Projected Yankees 2024 Mock Draft pick just showed exactly why NYY like him

Yeah, could be a fit. We get it now.
University of Tennessee v Baylor University
University of Tennessee v Baylor University / Kate Woolson/Texas Rangers/GettyImages

He may not be a Yankees prospect just yet, but Tennessee Volunteers masher Billy Amick made a pretty strong argument for himself at this weekend's Super Regionals.

The heavily favored Vols (that's kind of how it works when you're the tournament's top overall seed) unexpectedly struggled in weekend play against unheralded Evansville, stretched to the Game 3 brink on their home turf. Once the pressure got ratcheted up, though, Amick and Co. decided to remove all doubt about their prodigious pop, running Evansville off the turf in the deciding contest to advance to the College World Series.

Amick, a righty-swinging third baseman, knocked in the eighth and ninth runs of the deciding game with this titanic tater that got the crowd buzzing. After attacking a floating 80 MPH pitch up and away, Amick watched as his drive sailed over the batters' eye in dead center, stunting slowly around the bases as he absorbed the feeling of obliterating a piece of cowhide.

This won't shock you, but even though the Yankees don't usually draft for need, certainly saw plenty of reasons to love the fit between Amick and the Yanks this summer, projecting the two would find one another at No. 26. Given the Yankees' long-term uncertainty at third base and desire to send as many baseballs fleeing into the upper deck as possible, we see it, too.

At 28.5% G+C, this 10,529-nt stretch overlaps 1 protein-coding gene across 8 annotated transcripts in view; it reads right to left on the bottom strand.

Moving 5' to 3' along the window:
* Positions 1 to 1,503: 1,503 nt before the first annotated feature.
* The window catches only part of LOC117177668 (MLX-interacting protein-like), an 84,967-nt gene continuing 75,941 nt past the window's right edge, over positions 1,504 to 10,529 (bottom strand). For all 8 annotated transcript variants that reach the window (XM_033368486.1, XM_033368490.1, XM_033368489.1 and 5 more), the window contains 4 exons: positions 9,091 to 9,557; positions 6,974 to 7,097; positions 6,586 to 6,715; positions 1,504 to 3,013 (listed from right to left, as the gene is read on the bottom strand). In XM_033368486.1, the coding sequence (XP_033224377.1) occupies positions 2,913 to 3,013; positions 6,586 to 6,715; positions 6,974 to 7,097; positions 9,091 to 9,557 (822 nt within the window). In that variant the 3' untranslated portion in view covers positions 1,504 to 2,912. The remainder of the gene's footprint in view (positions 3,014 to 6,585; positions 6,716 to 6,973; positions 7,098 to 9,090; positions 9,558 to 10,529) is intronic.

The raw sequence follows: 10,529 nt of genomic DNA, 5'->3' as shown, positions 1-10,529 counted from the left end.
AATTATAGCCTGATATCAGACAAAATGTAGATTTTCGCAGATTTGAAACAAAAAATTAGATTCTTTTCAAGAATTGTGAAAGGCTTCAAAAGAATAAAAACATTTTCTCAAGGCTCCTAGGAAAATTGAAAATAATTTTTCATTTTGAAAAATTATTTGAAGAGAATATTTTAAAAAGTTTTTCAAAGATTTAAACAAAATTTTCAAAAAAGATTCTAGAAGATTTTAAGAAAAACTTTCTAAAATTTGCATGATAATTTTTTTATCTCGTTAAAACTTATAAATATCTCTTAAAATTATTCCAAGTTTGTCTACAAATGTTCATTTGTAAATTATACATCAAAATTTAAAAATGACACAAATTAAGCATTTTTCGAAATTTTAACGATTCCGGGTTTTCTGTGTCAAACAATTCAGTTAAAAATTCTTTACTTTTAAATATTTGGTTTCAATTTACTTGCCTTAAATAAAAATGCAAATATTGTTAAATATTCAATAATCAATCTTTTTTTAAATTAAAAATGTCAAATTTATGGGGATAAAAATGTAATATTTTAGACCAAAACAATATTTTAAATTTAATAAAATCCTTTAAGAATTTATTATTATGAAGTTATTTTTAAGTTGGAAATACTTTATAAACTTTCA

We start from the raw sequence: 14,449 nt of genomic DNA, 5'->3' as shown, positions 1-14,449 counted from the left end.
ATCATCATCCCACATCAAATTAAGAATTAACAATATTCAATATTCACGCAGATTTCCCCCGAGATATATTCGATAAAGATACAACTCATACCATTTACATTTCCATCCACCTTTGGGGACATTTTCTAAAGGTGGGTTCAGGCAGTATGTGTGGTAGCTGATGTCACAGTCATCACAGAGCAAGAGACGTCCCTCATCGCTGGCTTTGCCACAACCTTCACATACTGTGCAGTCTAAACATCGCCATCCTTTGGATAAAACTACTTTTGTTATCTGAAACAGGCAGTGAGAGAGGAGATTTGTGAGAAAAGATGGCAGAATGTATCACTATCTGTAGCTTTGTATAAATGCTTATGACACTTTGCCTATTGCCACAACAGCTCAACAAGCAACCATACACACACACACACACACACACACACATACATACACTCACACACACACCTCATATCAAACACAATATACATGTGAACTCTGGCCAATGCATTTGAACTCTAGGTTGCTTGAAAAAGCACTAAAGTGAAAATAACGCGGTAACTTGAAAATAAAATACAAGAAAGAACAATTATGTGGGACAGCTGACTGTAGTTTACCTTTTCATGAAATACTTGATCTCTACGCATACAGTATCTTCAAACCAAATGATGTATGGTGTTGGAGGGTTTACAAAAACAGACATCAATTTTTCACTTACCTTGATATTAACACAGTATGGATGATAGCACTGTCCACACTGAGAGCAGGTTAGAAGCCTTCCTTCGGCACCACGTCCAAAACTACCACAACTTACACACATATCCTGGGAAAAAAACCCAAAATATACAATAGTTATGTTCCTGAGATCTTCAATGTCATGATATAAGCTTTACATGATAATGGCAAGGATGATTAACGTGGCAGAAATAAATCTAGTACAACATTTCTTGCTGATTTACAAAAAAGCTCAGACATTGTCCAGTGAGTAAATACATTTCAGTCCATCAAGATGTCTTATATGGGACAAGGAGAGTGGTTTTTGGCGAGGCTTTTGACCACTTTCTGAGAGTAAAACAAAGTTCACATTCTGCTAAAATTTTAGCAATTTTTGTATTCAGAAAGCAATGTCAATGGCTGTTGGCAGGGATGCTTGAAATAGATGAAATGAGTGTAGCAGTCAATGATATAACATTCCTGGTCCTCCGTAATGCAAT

MLB Mock Draft 2024: Yankees eyeing Tennessee slugger Billy Amick?

In previous iterations of MLB's 2024 Mock Drafts, they've had the Yankees selecting switch-pitcher Jurrangelo Cijntje out of Mississippi State, who is said to resemble Marcus Stroman from the right side. Cijntje must be on helium alert these past few weeks, as he's now projected to be selected by the Braves two picks before the Yankees first appear at 24.

Of course, the Yankees should've been picking 10 slots higher than they actually are, but were penalized for blowing past the CBT threshold. They were also penalized for acquiring struggling, expensive players for all of last season by the entire rest of the league. Shouldn't their poor record be punishment enough for misallocated funds? Sounds a little like Double Jeopardy.

MLB still contends that, if any pitching talent with a first-round grade slips to the Yankees at 26, they'll probably draft an arm instead. Current consensus is that's unlikely to happen, though, and the Yankees will gladly take the consolation prize of an SEC third baseman who vaporizes baseballs.